Nirodhaḥ Yoga Blog
Muddy water, let stand, becomes clear.
- Lao Tzu
This blog post is part of our Yoga Sutras series.
Want to start at the beginning?
Sutra 1.2 - योगश्चित्तवृत्तिनिरोधः - Yoga Citta Vrtti Nirodhah
Yoga Is Calming the Fluctuations of the Mind
This is a very simple and powerful yoga sutra. In fact, Swami Satchidananda wrote, “for a keen student, this one sutra would be enough.” (Satchidananda, 23) Again, let’s break this apart word by word to understand it better.
We’ve already discussed yoga extensively in the previous sutra. It is both the process and the end result. But Patanjali defines yoga further than that in this sutra.
Citta is our consciousness, which can be divided into three parts: mind, intellect, and ego. I'll use the word mind sometimes in this post to make certain sentences more comprehensible in English. But let's note that the Sanskrit word citta actually refers to the sum total of mind + intellect + ego.
Our consciousness is easily clouded by thinking. Now, I’m not saying thinking is bad per say. We need to think in order to eat, find shelter, and create meaning.
That is our monkey mind. Constantly moving and interacting through our senses with the outside world (and our inside world) to obtain or avoid things.
When we never give the citta time to be still, it can be difficult to distinguish between what really matters and all the rest. In this condition, we end up chasing after material things that give us temporary happiness but ultimately, lead to disappointment. They don’t fulfill us in a lasting, permanent way.
Chasing after the senses by either trying to obtain or avoid things, is the function of the citta. This function is called vritti, or the fluctuations of our mind. Just like a machine will degrade faster when it runs all the time, our nervous system gets depleted when it’s always “on”.
More than that, it’s impossible to discover the inexhaustible source of contentment within us while our consciousness is constantly chasing after and pushing away material things.
The way to “power down” our citta is by controlling our vritti. In yoga, this control - also translated as restraint or cessation - is called nirodhah. (Do you recognize this word anywhere on this blog?).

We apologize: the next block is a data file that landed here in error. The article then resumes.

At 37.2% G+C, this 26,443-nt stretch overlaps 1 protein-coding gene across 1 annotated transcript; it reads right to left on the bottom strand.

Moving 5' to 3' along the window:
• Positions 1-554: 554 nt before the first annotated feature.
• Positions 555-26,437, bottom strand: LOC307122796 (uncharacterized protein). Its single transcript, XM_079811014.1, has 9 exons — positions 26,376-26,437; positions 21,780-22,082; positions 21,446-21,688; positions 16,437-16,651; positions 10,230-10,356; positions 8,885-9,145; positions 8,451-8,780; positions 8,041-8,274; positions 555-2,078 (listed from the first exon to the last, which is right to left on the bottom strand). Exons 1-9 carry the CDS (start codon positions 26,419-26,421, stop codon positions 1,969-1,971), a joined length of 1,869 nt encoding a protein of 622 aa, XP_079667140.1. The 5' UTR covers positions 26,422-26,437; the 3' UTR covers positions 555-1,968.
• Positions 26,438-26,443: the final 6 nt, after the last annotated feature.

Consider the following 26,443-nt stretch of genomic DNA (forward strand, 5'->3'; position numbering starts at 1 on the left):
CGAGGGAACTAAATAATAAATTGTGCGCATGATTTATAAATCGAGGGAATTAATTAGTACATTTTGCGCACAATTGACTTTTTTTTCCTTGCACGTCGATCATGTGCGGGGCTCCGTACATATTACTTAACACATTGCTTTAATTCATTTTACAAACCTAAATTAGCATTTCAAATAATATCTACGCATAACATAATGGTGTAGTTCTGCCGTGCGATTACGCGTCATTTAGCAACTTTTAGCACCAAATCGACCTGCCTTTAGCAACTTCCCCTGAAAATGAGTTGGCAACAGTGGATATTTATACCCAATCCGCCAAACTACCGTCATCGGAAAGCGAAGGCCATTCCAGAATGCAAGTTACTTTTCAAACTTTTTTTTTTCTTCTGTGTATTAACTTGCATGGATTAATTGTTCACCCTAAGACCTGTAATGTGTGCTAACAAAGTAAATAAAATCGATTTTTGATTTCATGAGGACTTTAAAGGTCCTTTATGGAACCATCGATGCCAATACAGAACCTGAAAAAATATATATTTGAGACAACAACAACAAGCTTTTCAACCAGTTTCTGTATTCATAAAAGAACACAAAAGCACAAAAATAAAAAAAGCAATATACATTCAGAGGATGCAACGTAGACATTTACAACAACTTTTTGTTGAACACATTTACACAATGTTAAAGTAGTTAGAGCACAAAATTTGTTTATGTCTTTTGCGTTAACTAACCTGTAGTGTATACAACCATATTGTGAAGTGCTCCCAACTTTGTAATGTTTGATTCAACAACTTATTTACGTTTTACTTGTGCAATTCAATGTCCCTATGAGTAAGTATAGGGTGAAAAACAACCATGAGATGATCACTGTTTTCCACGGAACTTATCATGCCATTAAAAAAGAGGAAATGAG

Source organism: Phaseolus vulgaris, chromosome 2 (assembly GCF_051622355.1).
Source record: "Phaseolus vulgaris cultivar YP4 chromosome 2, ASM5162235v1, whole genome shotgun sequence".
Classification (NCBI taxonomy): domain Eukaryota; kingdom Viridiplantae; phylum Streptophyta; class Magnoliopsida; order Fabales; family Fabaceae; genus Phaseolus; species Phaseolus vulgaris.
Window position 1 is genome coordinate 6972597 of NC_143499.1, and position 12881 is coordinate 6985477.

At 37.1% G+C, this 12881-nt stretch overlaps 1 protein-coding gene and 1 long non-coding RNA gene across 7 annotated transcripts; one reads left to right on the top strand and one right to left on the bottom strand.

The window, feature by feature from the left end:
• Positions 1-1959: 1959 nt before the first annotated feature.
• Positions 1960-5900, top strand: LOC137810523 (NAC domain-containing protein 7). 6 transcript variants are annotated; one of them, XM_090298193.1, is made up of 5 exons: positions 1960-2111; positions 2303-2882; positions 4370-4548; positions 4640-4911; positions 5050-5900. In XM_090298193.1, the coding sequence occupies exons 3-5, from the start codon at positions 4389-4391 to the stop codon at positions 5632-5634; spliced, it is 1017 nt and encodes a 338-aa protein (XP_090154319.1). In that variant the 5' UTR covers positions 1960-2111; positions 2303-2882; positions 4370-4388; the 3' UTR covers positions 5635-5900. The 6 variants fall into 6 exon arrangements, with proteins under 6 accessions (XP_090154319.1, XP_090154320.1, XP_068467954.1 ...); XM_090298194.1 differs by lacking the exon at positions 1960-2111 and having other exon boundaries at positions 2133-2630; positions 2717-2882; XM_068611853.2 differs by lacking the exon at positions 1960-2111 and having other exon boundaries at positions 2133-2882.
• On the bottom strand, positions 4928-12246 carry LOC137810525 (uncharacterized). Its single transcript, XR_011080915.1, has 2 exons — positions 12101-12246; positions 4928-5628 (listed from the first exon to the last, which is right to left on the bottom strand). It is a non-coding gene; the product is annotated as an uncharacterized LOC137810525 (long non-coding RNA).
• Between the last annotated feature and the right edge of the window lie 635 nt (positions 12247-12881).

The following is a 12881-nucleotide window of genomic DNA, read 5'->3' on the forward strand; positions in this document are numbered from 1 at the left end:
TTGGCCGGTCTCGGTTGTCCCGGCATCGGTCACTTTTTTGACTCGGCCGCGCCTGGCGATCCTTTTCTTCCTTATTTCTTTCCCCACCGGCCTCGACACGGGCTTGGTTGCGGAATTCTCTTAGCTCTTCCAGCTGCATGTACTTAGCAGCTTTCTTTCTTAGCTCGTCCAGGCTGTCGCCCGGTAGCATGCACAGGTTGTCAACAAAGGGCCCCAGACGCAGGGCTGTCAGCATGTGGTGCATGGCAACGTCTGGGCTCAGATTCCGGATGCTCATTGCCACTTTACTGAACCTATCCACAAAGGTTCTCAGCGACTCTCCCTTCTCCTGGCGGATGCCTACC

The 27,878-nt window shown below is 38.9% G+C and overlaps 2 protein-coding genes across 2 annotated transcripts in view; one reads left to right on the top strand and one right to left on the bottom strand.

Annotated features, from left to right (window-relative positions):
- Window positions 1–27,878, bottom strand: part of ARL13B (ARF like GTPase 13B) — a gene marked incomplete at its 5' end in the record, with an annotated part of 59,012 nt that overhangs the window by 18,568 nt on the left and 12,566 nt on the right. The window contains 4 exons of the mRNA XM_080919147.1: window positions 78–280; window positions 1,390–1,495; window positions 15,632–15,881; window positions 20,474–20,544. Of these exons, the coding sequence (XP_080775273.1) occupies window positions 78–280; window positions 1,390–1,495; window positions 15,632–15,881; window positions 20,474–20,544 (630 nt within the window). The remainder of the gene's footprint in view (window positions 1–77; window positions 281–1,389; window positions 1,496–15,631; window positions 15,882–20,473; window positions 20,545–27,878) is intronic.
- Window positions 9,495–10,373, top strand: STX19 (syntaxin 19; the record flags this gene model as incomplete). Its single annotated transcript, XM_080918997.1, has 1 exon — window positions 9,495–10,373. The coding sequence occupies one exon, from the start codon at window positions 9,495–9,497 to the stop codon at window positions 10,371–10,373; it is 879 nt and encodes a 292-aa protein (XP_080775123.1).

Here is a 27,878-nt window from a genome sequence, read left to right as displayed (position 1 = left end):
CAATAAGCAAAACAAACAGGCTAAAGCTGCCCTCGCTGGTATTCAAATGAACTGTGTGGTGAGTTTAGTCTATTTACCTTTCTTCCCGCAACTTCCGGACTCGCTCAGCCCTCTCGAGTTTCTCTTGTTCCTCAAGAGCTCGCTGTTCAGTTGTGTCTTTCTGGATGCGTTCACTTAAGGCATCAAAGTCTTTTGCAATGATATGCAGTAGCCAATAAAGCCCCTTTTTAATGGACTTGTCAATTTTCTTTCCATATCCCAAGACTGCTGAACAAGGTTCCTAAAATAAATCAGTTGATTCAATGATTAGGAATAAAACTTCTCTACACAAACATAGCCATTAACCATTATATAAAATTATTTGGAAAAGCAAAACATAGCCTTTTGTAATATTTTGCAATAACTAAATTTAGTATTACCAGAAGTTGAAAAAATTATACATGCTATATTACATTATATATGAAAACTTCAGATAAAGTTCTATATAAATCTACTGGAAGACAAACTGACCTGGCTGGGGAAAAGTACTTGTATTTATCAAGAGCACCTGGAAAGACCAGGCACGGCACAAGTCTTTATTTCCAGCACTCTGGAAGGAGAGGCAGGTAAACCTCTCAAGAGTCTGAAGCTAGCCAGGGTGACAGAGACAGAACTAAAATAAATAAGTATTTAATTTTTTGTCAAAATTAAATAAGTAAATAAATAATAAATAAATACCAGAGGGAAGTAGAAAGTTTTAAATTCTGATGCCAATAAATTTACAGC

A common analogy made in Yoga Sutra commentaries is that the mind is like a wild horse tied to a chariot. As the charioteer, we must use the reins - our mind - to discipline the horse to take us safely where we need to go.
Put together, Yoga Sutra 1.2 is telling us that yoga is attained and practiced by calming the fluctuations of our mind. In this state, the citta is clear and we are able to distinguish our true nature, which is total peace and contentment at all times.
I know that sounds lofty. And it is. But really, for what other purpose are we on this planet, if not to discover peace and contentment?
This was a major turning point for me, personally. When I began practicing yoga, my mind was totally out of control. I was depressed, suffered from panic attacks, and did not like myself very much.
I am still working on it but after fifteen years of regular yoga practice - especially after meeting my guru and discovering the Yoga Sutras of Patanjali - I can honestly say that I am in much better control of the fluctuations of my mind.
This is why you hear yoga teachers like a broken record, “yoga is more than yoga poses.” Yes, many of us start at the poses. We feel amazing after practicing yoga poses.
But continue on this path and you will discover the power within to control the fluctuations of your own mind. That is yoga.
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In which situations is it easiest to control our mind's fluctuations? In which situations is it most difficult?
Why is it more difficult in certain situations than in others?
Just some thoughts about yoga as I go...
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